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man, if his chief good and market of his time, be but to sleep and feed?" The customs of poets in writing participles vary, as dropt, dropp'd, dropped; the last form is here uniformly adopted, as the object of this work is to inculcate that mode of spelling which is in present use by the educated classes in writing prose. There is a change now going on in words ending in our, and in others with a doubled consonant after an unaccented vowel, which may necessitate alterations in some future editions, if this work should live to require them.

Grammarians sometimes mean letters and sometimes sounds, when they use the terms vowels and consonants; when they use the term diphthong they sometimes mean digraphs or two letters together, though they represent only one sound, and sometimes they mean two sounds in combination. Much ambiguity is caused by this lax method of using these and other terms, and for the sake of clearness, the terms below will always be used in conformity with their definitions.

Occasionally even in this work the terms consonant and vowel are used, without the qualifying words letter or sound, but in no case where any ambiguity could arise.


A LETTER is an alphabetical character to represent a sound. A DIGRAPH is two letters together to represent either a simple or a compound sound, as oo, sh, oi, ch, in the words, moon, shine, boil, church.

A DIPHTHONG is TWO VOWEL SOUNDS in combination, and is sometimes represented by one letter as i, u, in mitre and unit, and sometimes by two letters, as, oi and ow in boil and now.

A COMPOUND Consonant or vowel letter, is one which stands for two sounds as ī, ū, x, j.

The ASPIRATE is that breathing preceding a vowel sound, which is represented by the letter h.

ACCENTED is said of that syllable which is spoken louder than the adjoining ones, as men in momentous.


These are relative terms usually applied to

vowel sounds, the word long meaning a duration of about

half as long again as short.

WHISPER and WHISPERED are used to denote the sound of air forced through small apertures, as the ƒ in fife.

VOICE, is the tone formed by the vocal chords at the glottis,

and is modified by the form of the mouth into the various vowel sounds.

VOCAL, having the quality of voice, as the sound v, which is a combination of whisper and voice.

PHONIC, the true representation of the sounds of a language by means of the letters of its alphabet.

PHONETIC, the true representation of the sounds of language by means of an enlarged and special alphabet of about forty letters.

A VOWEL SOUND is vocalised breath issuing from the mouth, without any impediment caused by contact of the tongue with the palate, teeth or lips.

A CONSONANT SOUND is one which is impeded by the contact of the tongue or lips, or by the breath being forced through very small apertures.

A CONTINUOUS SOUND is one whose commencement, middle and end, are absolutely the same, and which can be prolonged at will.

AN EXPLOSIVE SOUND is one which is loudest at its commencement, and can be sounded but a very short time.


A SHORT description of the Organs by which Speech is produced, and of the materials from which all the Elementary sounds of Language are formed, will lead to a clearer under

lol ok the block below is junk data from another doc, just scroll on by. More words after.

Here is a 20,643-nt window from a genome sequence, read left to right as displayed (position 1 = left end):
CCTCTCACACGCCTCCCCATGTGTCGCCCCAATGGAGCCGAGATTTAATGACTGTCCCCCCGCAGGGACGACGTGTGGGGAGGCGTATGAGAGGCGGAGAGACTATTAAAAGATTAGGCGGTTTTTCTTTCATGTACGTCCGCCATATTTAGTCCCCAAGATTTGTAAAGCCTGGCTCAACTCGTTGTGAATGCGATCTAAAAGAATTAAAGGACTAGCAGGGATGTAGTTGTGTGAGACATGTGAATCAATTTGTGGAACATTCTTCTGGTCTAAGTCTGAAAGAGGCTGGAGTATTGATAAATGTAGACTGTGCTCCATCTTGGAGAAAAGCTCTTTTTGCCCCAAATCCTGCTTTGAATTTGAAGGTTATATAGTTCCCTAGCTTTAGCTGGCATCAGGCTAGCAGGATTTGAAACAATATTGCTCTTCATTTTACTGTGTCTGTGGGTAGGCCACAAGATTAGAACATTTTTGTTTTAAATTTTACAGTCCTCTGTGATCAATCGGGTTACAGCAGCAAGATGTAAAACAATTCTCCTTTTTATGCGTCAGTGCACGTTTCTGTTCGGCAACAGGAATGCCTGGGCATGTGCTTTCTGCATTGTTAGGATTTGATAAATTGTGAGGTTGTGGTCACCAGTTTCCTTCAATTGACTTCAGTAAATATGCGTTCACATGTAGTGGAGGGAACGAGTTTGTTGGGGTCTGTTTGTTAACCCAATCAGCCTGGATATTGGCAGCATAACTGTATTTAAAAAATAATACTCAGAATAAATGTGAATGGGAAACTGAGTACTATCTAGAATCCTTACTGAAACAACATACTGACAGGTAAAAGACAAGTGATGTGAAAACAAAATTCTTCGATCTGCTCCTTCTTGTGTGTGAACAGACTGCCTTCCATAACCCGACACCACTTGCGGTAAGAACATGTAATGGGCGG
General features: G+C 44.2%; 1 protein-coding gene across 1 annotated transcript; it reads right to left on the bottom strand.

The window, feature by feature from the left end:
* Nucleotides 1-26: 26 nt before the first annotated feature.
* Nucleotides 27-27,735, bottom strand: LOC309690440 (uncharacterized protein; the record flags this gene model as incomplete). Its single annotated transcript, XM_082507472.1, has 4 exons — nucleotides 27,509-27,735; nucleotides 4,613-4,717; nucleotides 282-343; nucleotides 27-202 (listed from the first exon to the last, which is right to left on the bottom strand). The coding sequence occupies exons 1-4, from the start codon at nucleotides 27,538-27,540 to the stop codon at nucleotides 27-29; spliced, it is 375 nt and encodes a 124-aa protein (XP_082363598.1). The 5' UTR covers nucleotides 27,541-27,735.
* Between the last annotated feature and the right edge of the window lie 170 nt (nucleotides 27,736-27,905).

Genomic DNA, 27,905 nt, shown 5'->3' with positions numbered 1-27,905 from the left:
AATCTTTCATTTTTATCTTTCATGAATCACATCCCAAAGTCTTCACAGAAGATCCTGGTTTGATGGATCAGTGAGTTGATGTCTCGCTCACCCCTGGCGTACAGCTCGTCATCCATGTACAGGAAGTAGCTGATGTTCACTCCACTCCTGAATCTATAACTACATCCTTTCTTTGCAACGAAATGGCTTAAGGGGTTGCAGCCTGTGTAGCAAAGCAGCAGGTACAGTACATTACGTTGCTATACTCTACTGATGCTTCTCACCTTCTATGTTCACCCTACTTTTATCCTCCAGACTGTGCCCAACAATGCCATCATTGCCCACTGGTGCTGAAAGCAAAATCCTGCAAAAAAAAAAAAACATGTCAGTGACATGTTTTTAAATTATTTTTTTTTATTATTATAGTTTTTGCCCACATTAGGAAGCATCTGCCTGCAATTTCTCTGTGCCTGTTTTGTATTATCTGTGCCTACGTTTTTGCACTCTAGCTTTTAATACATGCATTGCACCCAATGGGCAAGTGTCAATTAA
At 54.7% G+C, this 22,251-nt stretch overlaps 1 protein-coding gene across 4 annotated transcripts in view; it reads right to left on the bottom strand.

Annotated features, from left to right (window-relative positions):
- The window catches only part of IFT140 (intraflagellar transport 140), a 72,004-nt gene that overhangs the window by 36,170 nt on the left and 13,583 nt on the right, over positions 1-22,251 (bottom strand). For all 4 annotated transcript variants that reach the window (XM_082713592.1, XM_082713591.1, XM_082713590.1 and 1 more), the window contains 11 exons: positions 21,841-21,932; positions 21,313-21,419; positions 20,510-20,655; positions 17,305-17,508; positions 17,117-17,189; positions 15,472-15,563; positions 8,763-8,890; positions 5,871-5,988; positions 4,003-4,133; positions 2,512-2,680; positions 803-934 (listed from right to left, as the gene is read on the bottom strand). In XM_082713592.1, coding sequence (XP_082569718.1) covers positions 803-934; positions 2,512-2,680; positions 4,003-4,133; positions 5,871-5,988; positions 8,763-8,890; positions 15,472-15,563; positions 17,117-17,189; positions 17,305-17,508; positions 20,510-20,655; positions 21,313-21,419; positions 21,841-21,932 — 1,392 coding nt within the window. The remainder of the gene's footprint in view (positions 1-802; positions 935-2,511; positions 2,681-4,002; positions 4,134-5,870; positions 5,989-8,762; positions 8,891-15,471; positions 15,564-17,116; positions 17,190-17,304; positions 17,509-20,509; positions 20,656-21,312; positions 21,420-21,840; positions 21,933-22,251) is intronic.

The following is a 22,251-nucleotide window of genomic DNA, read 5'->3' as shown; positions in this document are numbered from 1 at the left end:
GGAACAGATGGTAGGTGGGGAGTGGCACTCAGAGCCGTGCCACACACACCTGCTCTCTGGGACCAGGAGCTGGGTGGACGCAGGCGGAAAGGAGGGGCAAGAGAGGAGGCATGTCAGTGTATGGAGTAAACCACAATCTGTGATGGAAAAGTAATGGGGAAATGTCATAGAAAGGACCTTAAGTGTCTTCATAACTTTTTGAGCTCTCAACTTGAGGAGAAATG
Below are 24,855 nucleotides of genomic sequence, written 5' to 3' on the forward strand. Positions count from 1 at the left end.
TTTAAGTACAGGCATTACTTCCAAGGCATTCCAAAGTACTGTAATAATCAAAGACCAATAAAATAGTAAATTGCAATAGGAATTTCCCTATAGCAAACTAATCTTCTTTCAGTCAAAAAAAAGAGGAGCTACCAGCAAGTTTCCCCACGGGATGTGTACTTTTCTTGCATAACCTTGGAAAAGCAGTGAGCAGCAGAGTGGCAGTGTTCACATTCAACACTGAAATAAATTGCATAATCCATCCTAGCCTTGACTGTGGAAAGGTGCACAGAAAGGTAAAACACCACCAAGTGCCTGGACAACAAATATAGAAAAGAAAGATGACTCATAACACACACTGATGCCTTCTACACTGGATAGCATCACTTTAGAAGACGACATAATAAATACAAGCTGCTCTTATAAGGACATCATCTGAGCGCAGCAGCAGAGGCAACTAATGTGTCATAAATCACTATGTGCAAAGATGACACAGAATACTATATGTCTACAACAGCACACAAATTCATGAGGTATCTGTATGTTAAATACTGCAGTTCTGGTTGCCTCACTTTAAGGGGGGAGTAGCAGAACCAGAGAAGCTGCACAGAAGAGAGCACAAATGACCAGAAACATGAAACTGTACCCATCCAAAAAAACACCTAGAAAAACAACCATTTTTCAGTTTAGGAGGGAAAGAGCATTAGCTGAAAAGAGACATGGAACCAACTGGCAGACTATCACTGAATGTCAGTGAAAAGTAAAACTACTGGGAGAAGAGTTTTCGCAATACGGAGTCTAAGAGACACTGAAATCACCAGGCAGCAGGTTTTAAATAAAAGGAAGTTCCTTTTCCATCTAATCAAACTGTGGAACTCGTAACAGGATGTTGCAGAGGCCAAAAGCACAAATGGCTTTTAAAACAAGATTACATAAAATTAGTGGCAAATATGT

standing of the principles of Orthography as developed in the following pages.

The Instruments of Speech are the LUNGS, which are a natural pair of Bellows, terminating in the Trachea or Windpipe. These are two large spongy masses containing innumerable air-cells, and are situated in what is called the chest. When fully inflated, the lungs of a middle-sized man will contain about 16 cubic inches of air. The right and left Lungs are completely separated from each other by a membrane called the pleura, which lines the thoracic cavity, and divides it into two chambers, by passing double across it from the breast-bone to the back, and thus forming a closed sac for each lung. By this arrangement injuries or disease affecting one lung are not necessarily communicated to the other, which may still continue faithfully to perform its functions. When the lungs are full, the muscles contract the cavity in which they are placed, and the air is expelled; when empty, the chest is again distended by involuntary muscular action, and the outer air rushes in through the mouth or the nose to fill up the vacuum; the countless air-cells become inflated, and the lungs become a bellows or reservoir of air to be gradually expended in the process of speaking. Respiration is generally an instinctive or involuntary act, but in speaking, singing, whistling, or playing upon a musical wind instrument, it is controlled and regulated by the will, and more especially so in the expiration or expulsion of air from the lungs. The position of the body considerably affects the capacity or extent of the cavity of the chest in which the lungs are situated, and consequently the more or less quantity of air inhaled by them for the purposes of speech. An upright position of the body, the head erect, and the shoulders thrown back so as to expand or make broader the chest, are favourable to obtaining a large supply of air, and as its result, to the imparting strength to the voice; whilst, on the contrary, a bending position with the head hanging over the chest, and a bringing forward of the shoulders, lead to a smaller supply of air, and to a diminution of power in the voice.